Monday, August 29, 2005

Do/Did You Find Canadian History Boring?

This is my last Montreal-based post on this blog. I'm neck-deep in boxes, so I'm going to make it a quasi-guest blog. A pair of columns have run on the past two Saturdays in the Ottawa Citizen. The first, by U of T historian Allan Greer is entitled "Why Canadian History is BORING", and he kindly
posted it to the H-Canada listserv
, which I co-moderate. He also provided the link to the rejoinder last weekend from York historian emeritus Jack Granatstein (of Who Killed Canadian History? fame) which you can find linked here.

I haven't made a pass through an elementary or high school Canadian history textbook of late, but have recently read through the major ones at the university level. What strikes me at that level is that I don't know of any Canadian history professor who teaches to the textbook, or parrots what they find there. I only ever assign them as optional readings, usually for a student who missed lectures or had trouble keeping up with the pace of my lectures, and wanted a bit of extra material. Pretty much every professor I ever had does a combination of what Greer and Granatstein are advocating - teaching both the contentious issues, but also stressing the issues of national development and pride where appropriate. Rare is the professor who limits him/herself to the textbooks alone.

Is the situation really so different at the high school level? It seems to me that if it is, this is more a problem of an overly rigid curriculum and teachers who don't go beyond the textbooks than of a fundamental flaw with the discipline of Canadian history.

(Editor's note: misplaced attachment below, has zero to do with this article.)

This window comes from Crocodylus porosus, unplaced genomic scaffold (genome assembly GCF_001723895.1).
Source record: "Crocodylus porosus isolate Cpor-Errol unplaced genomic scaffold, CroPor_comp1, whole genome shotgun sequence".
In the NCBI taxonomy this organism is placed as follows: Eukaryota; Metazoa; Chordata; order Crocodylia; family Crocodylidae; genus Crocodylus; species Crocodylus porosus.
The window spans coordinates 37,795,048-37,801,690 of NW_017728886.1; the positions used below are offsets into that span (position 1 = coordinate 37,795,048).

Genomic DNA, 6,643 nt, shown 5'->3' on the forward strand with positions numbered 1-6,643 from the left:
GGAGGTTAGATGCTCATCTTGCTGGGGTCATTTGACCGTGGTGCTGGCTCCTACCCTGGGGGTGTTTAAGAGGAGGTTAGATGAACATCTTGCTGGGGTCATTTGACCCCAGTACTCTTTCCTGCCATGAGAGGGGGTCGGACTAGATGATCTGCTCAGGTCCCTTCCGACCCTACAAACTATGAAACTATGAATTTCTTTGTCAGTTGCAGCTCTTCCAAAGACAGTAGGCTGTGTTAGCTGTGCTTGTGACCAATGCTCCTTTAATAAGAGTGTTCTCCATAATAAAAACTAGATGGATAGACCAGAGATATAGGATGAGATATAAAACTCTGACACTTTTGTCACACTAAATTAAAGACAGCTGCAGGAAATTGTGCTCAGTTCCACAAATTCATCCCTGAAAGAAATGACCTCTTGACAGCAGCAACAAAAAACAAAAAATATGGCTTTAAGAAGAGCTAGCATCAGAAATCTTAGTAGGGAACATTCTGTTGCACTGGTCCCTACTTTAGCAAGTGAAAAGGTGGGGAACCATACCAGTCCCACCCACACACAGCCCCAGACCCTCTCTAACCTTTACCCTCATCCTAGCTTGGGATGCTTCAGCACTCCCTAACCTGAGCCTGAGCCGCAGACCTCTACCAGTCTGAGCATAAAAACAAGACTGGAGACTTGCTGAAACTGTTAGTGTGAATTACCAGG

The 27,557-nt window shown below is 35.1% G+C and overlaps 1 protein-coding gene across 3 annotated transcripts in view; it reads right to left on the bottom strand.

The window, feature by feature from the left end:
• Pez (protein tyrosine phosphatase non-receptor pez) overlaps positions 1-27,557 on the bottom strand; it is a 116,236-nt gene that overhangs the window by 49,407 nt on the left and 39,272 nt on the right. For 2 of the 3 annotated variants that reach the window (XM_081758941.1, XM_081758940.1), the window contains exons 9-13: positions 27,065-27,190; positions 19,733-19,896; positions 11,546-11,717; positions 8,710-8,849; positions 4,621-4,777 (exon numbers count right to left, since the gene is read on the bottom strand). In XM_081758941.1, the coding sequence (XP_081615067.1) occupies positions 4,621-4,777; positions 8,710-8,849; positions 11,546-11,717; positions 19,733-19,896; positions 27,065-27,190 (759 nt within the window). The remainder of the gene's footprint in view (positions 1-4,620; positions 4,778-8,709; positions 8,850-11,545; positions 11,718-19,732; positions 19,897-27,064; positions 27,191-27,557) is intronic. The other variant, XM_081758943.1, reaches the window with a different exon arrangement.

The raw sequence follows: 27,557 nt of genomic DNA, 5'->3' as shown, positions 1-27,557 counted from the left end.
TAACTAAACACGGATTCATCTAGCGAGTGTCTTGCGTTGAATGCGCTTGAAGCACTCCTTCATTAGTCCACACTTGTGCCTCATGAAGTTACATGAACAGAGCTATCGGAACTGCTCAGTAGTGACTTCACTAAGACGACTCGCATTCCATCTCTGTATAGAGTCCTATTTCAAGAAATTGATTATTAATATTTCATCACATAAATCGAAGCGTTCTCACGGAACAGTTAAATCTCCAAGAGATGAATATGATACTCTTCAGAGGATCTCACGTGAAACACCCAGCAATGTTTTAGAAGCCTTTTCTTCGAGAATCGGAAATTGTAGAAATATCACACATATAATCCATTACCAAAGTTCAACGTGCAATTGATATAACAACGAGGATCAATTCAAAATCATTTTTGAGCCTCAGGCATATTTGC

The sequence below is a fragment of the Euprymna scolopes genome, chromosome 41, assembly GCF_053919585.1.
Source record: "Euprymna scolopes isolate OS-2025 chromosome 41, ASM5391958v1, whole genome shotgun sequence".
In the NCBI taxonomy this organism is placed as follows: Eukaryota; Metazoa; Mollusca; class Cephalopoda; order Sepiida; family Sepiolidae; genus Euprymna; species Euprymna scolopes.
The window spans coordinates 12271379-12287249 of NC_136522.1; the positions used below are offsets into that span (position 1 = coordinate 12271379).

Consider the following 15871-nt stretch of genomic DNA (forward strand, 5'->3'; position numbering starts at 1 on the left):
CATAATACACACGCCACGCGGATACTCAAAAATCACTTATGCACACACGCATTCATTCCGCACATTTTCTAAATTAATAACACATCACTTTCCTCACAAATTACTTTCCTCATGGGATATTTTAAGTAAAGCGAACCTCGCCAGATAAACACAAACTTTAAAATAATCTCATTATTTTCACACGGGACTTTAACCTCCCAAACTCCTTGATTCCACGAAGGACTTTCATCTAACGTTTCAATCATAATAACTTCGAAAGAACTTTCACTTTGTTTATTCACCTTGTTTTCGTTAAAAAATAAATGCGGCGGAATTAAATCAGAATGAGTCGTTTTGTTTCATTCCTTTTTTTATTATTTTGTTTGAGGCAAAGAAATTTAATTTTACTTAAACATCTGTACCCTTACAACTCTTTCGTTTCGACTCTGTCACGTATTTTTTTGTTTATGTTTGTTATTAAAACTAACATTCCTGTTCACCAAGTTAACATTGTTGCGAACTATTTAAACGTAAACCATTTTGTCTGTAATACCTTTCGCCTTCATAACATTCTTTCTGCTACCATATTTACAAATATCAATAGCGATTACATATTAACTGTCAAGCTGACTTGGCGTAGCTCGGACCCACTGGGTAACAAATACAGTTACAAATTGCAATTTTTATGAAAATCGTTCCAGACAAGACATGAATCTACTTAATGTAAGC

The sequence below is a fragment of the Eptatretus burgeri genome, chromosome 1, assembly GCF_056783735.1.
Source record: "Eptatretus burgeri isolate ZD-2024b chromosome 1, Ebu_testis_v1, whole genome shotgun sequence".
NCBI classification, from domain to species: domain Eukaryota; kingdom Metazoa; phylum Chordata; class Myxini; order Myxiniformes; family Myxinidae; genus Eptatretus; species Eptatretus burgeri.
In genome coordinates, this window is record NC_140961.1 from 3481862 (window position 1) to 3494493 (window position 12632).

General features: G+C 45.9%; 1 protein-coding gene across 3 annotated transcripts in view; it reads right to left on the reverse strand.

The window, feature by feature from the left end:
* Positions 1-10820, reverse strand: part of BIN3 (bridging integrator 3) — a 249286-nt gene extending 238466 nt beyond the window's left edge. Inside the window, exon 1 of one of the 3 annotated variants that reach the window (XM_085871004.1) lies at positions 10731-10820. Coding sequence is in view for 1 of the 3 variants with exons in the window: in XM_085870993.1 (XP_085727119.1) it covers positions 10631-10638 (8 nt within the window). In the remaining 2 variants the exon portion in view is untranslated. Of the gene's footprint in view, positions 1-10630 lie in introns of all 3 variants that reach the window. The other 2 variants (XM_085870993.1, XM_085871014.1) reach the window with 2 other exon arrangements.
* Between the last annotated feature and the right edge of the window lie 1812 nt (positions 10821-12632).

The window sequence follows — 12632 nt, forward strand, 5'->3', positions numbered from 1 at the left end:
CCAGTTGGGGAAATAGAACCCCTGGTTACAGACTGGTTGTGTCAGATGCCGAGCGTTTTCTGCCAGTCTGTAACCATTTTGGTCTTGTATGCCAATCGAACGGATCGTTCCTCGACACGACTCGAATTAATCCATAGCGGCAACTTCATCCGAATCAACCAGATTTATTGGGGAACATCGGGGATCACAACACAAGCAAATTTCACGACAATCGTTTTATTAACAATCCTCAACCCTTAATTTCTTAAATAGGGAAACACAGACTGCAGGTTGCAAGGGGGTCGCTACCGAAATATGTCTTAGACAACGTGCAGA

For the last twenty-odd years, the academic discipline of Canadian history has seen an ongoing battle between the so-called "political" and "social" historians. It strikes me as being too easy to pin the alleged current state of Canadian history being "boring" on those schisms, especially when many historians are attempting to bridge that gap, and include the best elements of both approaches.

In the interests of full disclosure, I should mention my own connection to both professors. Allan Greer taught me the history of New France as an undergraduate student, and I have used many of his own books in my teaching. I didn't ever have Jack Granatstein directly, but his books on military and diplomatic history were central to many of my undergraduate and graduate courses, and I had one of his former PhD students as a professor at graduate school. I think that both men have done excellent work in their respective fields.

What do you think, gentle readers? Is Canadian history irredeemably boring? Is it being taught in an overly negative or jingoistic fashion? Is there a cure?

As for me, I'll be back to posting in a little while, once I'm partially settled in my new home of the bustling metropolis of Sackville, New Brunswick, where I will be teaching in the Canadian Studies Department at Mount Allison University.

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At 10:25 pm, Anonymous Anonymous said...

I'd just like to say that at the high-school level, canadian history is boring as hell


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